You realize that a single aircraft carrier has the same number of planes on it as the entire Iranian Air force? That the only countries that have more than one are Italy, japan, and the UK. (they each have 2). There are a dozen others scattered among various nations but the US has 10 — that’s about a third of the carrier fleet of the entire world. And I don’t think any others are nuclear-powered.

    India also has 2: INS Viraat (ex-HMS Hermes, Centaur class) and INS Vikramaditya (ex-Baku/Admiral Gorshkov, Kiev class).

    The Royal Navy has only dropped to 2 because they are replacing the Ark Royal rather than refitting her, there are currently two under construction.

    The French also have 4: The Charles de Gaulle and three Mistral-class.

    However: The count of 10 for the US is for full-deck supercarriers. Restricting the count to just full deck carriers reduces the rest of the world to just 4, (one each for China, France, Russia and Brazil), with two more under construction, (the UK), none of which are as big as the Nimitz-class or the new Ford-class. The full count for the US is _19_ aircraft carriers, 1 more than the rest of the world combined.

  35. 35
    Area Man

    Every time I hear this, I wonder: Did you serve? Did you volunteer to fight oppression in foreign lands? Did your son or brother or husband?

    No, but I sat and watched as $1 trillion of our nation’s treasury went up in smoke, much of it unaccounted for and clearly winding up in the hands of corrupt foreign officials and cronyist American contractors, while the people who thought that wasting this money was a good idea used the budget mess they created to argue against spending a single dime on making Americans better off. And I watched as, in exchange for this outrageous sum, we saw thousands of Americans and hundreds of thousands of foreigners die, entire regions become destabilized, one atrocity after the other committed, and most awesomest of all, the threat of terrorism increase as a result of our actions.

    So fuck you, I have every right to complain.

  36. 36
    jesse

    @Rick — I was counting the CATOBARs and STOBARs and not counting the helicopter-oriented ones like the Mistrals. But point taken.

    As to Russia and the Crimean peninsula — well, that’s why I said the claim was a loose one. You could make a case that the people in the Crimea have been historically pro-Russian and got kind of messed with in the deal worked out in 1992, but that’s probably it. The Tatars aren’t happy with either.

    Crimea as I understand it was formally annexed by the Russian Empire in the 18th century; then it changed hands a few times after WW I during the Russian Civil War, the gift (of sorts) to the Ukraine seemed an administrative measure more than anything else. Then it was the Crimean Autonomous Socialist Soviet Republic. Transferred to the Ukrainian SSR in 1954. Then back to ASSR status in 1991. So generally it would seem that the Russian claim is tenuous, the Ukrainian one as much so.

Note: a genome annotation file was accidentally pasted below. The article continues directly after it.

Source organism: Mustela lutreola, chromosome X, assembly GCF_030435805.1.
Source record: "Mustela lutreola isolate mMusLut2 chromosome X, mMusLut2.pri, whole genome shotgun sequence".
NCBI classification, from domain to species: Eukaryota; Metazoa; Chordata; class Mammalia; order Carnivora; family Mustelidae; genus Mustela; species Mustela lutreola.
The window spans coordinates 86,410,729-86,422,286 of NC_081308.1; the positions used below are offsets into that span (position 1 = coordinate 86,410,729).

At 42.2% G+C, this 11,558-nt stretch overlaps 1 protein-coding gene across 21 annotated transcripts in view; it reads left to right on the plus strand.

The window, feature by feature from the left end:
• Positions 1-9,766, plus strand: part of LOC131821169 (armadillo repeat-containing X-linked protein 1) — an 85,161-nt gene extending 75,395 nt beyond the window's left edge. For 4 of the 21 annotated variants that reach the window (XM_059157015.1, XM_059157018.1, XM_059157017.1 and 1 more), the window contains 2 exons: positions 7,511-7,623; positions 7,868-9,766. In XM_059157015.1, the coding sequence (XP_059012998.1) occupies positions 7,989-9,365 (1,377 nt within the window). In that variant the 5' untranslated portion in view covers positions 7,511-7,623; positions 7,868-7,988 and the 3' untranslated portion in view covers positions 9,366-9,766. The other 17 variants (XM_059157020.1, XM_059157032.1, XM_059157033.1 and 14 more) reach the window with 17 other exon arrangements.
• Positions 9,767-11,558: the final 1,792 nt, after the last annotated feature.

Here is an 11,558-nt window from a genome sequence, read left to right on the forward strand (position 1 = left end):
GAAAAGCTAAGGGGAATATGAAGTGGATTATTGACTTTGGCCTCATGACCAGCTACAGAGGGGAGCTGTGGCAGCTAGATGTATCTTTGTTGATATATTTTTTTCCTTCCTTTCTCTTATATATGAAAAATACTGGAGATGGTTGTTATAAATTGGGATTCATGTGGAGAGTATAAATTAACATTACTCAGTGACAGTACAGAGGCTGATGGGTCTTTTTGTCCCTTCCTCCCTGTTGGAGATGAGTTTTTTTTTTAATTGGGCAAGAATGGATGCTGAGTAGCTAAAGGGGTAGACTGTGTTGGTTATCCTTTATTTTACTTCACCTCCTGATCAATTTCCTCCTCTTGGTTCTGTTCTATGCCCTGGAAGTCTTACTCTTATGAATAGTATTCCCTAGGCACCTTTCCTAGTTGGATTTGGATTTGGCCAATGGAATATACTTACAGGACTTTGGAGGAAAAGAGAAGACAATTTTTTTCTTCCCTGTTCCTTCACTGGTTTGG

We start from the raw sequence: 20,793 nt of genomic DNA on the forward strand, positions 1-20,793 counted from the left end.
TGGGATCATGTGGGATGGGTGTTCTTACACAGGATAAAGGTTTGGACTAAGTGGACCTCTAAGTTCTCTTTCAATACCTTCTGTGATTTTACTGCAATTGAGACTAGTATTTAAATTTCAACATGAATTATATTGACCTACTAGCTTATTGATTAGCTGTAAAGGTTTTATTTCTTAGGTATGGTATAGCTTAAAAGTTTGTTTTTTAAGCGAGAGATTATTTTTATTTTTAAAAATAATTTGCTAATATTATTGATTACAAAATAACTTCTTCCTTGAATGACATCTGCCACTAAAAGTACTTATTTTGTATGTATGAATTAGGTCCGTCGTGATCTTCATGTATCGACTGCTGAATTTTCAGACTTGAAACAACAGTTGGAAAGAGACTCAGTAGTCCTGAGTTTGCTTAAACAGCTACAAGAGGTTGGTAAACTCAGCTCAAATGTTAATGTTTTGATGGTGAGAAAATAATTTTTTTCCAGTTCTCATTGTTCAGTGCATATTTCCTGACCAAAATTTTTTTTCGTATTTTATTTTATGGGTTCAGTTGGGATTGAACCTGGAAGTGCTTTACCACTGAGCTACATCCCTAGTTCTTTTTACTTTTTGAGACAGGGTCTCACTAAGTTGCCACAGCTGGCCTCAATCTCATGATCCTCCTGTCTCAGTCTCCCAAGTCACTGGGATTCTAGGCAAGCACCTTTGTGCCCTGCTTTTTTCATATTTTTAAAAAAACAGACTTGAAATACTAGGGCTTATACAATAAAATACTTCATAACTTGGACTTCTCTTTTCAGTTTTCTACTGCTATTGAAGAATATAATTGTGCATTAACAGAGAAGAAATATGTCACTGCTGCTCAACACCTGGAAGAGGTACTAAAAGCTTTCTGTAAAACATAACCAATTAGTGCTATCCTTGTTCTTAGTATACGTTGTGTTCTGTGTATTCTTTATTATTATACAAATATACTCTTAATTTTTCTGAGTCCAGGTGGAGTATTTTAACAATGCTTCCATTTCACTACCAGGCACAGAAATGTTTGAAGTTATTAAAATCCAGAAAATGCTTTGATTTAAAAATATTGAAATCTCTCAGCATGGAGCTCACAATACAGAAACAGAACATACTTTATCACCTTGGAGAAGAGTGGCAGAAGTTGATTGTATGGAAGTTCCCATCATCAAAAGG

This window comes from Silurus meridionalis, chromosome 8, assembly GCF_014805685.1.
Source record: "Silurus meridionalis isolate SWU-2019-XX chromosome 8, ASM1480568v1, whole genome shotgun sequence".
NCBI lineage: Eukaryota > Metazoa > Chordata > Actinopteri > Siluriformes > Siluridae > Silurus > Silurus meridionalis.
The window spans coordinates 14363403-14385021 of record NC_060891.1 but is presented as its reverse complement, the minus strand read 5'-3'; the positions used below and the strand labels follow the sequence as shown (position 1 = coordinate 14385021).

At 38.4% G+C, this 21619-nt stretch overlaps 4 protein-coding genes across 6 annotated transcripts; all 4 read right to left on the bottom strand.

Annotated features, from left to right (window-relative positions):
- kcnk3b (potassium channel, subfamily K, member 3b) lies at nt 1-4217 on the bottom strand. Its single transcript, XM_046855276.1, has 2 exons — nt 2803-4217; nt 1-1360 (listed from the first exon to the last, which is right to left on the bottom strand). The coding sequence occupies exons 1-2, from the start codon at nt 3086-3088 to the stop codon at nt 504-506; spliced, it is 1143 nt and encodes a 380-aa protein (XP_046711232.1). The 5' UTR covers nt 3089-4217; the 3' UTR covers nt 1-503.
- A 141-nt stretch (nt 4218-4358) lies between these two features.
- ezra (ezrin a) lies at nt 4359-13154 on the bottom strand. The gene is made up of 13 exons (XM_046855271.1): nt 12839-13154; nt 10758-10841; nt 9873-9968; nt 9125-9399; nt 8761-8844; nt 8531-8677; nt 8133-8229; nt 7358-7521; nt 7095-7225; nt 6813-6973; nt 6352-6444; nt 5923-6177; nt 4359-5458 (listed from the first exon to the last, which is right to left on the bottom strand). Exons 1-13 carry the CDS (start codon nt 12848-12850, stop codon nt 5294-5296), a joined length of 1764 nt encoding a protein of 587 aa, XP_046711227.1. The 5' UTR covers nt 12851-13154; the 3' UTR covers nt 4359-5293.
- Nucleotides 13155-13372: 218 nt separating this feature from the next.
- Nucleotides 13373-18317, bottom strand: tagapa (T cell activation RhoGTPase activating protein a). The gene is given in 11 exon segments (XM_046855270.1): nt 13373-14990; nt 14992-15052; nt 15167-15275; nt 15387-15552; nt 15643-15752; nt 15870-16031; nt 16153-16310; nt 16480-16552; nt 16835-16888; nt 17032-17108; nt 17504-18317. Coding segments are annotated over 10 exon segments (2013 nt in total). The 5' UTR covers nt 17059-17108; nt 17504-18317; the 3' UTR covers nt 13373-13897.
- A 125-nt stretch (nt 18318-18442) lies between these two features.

You know, the disintegration of the USSR seems to have created a lot more problems than it solved…

  37. 37
    felidae

    Silly little Billy (The Grinning Idiot) seems to be in a race to be named the most consistently wrong right wing pundit with the odious Dick Morris Even Bill’s father publicly expressed regret on how often his son was wrong The only adverse consequences Bill faced from his advocacy is a bad case of hemorrhoids from sitting on his ass at a desk or in a TV studio

  38. 38
    pocketnerd

    Thus Spake ZaraFélix Desrochers-Guérin:

    He said that Iraq would be a “two month war, not an eight year war”

    That is what should appear under the names of pundits when they appear on tv, rather than the name of whatever “think tank” they crawled out of.

    This would certainly do much for promoting awareness on current events.

    “Thank you for your input on why the US should go to war against Russia, Bill Kristol, who — I remind our viewers — said Iraq would be a ‘two-month war.’ with ‘terrifically good effects throughout the Middle East’. Next up we’ll hear from special guest Donald Rumsfeld, who underestimated the cost of the war by a factor of over one hundred, but for some inscrutable reason still enjoys tremendous influence on foreign policy discussion. Later tonight we’ll hear from several talking heads who promised the price of gasoline would drop back under a dollar… but first, over to you, Bob.”

  39. 39
    democommie

    THE FUCKING SELF-STARTING FUCKING ADS ARE FUCKING RUNNING AFUCKINGGAIN! TELLING TEH TECHIES ABOUT IT IS A COM[PLETE FUCKING WASTE OF TIME.

  40. 40
    democommie

    This:

    http://penigma.blogspot.com/2014/03/watch-as-1000-years-of-european-borders.html#comment-form